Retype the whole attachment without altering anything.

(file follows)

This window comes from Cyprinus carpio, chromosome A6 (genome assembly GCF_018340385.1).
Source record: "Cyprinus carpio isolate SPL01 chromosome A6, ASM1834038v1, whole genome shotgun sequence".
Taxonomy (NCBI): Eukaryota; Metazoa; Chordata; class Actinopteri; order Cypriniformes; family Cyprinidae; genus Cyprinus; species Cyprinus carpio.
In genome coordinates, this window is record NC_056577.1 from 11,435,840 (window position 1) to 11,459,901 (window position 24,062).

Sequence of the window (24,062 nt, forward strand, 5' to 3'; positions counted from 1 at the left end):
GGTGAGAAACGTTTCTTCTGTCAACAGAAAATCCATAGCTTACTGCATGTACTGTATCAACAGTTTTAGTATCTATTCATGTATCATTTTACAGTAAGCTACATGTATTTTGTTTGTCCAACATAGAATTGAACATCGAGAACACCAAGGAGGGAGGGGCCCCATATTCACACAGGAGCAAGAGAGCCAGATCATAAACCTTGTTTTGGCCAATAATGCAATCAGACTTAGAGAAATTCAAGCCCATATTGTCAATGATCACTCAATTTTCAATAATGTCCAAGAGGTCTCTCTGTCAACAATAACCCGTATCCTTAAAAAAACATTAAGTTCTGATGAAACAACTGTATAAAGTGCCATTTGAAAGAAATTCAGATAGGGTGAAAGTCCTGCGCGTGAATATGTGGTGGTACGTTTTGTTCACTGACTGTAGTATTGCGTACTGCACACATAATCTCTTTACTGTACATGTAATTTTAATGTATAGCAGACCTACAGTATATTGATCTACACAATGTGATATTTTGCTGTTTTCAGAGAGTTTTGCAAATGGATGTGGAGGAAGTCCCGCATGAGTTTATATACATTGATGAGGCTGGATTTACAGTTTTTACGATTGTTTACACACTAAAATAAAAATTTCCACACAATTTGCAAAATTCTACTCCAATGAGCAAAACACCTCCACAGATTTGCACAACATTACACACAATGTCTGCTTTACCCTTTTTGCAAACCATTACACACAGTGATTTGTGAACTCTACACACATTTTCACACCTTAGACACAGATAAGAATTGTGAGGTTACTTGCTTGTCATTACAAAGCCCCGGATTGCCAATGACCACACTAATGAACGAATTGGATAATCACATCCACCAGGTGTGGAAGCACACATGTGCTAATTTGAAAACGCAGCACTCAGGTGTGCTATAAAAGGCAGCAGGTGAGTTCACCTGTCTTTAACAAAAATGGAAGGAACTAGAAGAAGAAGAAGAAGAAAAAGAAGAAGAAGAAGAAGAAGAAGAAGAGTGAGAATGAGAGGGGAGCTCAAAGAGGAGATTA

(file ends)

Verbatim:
This window comes from Cyprinus carpio, chromosome A6 (genome assembly GCF_018340385.1).
Source record: "Cyprinus carpio isolate SPL01 chromosome A6, ASM1834038v1, whole genome shotgun sequence".
Taxonomy (NCBI): Eukaryota; Metazoa; Chordata; class Actinopteri; order Cypriniformes; family Cyprinidae; genus Cyprinus; species Cyprinus carpio.
In genome coordinates, this window is record NC_056577.1 from 11,435,840 (window position 1) to 11,459,901 (window position 24,062).

Sequence of the window (24,062 nt, forward strand, 5' to 3'; positions counted from 1 at the left end):
GGTGAGAAACGTTTCTTCTGTCAACAGAAAATCCATAGCTTACTGCATGTACTGTATCAACAGTTTTAGTATCTATTCATGTATCATTTTACAGTAAGCTACATGTATTTTGTTTGTCCAACATAGAATTGAACATCGAGAACACCAAGGAGGGAGGGGCCCCATATTCACACAGGAGCAAGAGAGCCAGATCATAAACCTTGTTTTGGCCAATAATGCAATCAGACTTAGAGAAATTCAAGCCCATATTGTCAATGATCACTCAATTTTCAATAATGTCCAAGAGGTCTCTCTGTCAACAATAACCCGTATCCTTAAAAAAACATTAAGTTCTGATGAAACAACTGTATAAAGTGCCATTTGAAAGAAATTCAGATAGGGTGAAAGTCCTGCGCGTGAATATGTGGTGGTACGTTTTGTTCACTGACTGTAGTATTGCGTACTGCACACATAATCTCTTTACTGTACATGTAATTTTAATGTATAGCAGACCTACAGTATATTGATCTACACAATGTGATATTTTGCTGTTTTCAGAGAGTTTTGCAAATGGATGTGGAGGAAGTCCCGCATGAGTTTATATACATTGATGAGGCTGGATTTACAGTTTTTACGATTGTTTACACACTAAAATAAAAATTTCCACACAATTTGCAAAATTCTACTCCAATGAGCAAAACACCTCCACAGATTTGCACAACATTACACACAATGTCTGCTTTACCCTTTTTGCAAACCATTACACACAGTGATTTGTGAACTCTACACACATTTTCACACCTTAGACACAGATAAGAATTGTGAGGTTACTTGCTTGTCATTACAAAGCCCCGGATTGCCAATGACCACACTAATGAACGAATTGGATAATCACATCCACCAGGTGTGGAAGCACACATGTGCTAATTTGAAAACGCAGCACTCAGGTGTGCTATAAAAGGCAGCAGGTGAGTTCACCTGTCTTTAACAAAAATGGAAGGAACTAGAAGAAGAAGAAGAAGAAAAAGAAGAAGAAGAAGAAGAAGAAGAAGAGTGAGAATGAGAGGGGAGCTCAAAGAGGAGATTA